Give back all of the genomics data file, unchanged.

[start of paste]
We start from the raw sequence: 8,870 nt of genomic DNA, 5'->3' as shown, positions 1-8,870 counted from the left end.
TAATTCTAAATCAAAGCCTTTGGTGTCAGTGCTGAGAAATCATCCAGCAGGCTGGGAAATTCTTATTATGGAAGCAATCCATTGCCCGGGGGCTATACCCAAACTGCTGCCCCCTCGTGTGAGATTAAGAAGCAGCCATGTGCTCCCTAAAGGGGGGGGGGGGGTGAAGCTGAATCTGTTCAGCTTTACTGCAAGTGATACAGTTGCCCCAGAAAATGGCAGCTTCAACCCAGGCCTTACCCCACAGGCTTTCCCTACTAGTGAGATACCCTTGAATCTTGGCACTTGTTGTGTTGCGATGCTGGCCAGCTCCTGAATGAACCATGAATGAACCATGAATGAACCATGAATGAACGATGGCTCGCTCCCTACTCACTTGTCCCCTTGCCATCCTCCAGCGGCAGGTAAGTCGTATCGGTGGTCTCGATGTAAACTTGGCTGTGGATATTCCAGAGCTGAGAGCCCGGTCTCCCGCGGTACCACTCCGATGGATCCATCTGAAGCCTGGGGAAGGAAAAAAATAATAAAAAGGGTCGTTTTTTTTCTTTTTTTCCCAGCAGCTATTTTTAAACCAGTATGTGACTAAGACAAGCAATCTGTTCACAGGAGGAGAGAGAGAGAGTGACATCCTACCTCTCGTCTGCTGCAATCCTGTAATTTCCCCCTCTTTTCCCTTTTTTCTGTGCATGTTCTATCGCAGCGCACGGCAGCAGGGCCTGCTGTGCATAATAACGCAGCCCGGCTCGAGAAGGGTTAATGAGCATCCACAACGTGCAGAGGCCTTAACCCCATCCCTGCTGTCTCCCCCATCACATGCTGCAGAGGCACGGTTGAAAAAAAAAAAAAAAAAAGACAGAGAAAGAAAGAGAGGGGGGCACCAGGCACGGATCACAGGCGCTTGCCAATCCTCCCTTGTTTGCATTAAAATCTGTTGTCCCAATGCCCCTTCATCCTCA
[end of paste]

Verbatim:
We start from the raw sequence: 8,870 nt of genomic DNA, 5'->3' as shown, positions 1-8,870 counted from the left end.
TAATTCTAAATCAAAGCCTTTGGTGTCAGTGCTGAGAAATCATCCAGCAGGCTGGGAAATTCTTATTATGGAAGCAATCCATTGCCCGGGGGCTATACCCAAACTGCTGCCCCCTCGTGTGAGATTAAGAAGCAGCCATGTGCTCCCTAAAGGGGGGGGGGGGGTGAAGCTGAATCTGTTCAGCTTTACTGCAAGTGATACAGTTGCCCCAGAAAATGGCAGCTTCAACCCAGGCCTTACCCCACAGGCTTTCCCTACTAGTGAGATACCCTTGAATCTTGGCACTTGTTGTGTTGCGATGCTGGCCAGCTCCTGAATGAACCATGAATGAACCATGAATGAACCATGAATGAACGATGGCTCGCTCCCTACTCACTTGTCCCCTTGCCATCCTCCAGCGGCAGGTAAGTCGTATCGGTGGTCTCGATGTAAACTTGGCTGTGGATATTCCAGAGCTGAGAGCCCGGTCTCCCGCGGTACCACTCCGATGGATCCATCTGAAGCCTGGGGAAGGAAAAAAATAATAAAAAGGGTCGTTTTTTTTCTTTTTTTCCCAGCAGCTATTTTTAAACCAGTATGTGACTAAGACAAGCAATCTGTTCACAGGAGGAGAGAGAGAGAGTGACATCCTACCTCTCGTCTGCTGCAATCCTGTAATTTCCCCCTCTTTTCCCTTTTTTCTGTGCATGTTCTATCGCAGCGCACGGCAGCAGGGCCTGCTGTGCATAATAACGCAGCCCGGCTCGAGAAGGGTTAATGAGCATCCACAACGTGCAGAGGCCTTAACCCCATCCCTGCTGTCTCCCCCATCACATGCTGCAGAGGCACGGTTGAAAAAAAAAAAAAAAAAAGACAGAGAAAGAAAGAGAGGGGGGCACCAGGCACGGATCACAGGCGCTTGCCAATCCTCCCTTGTTTGCATTAAAATCTGTTGTCCCAATGCCCCTTCATCCTCA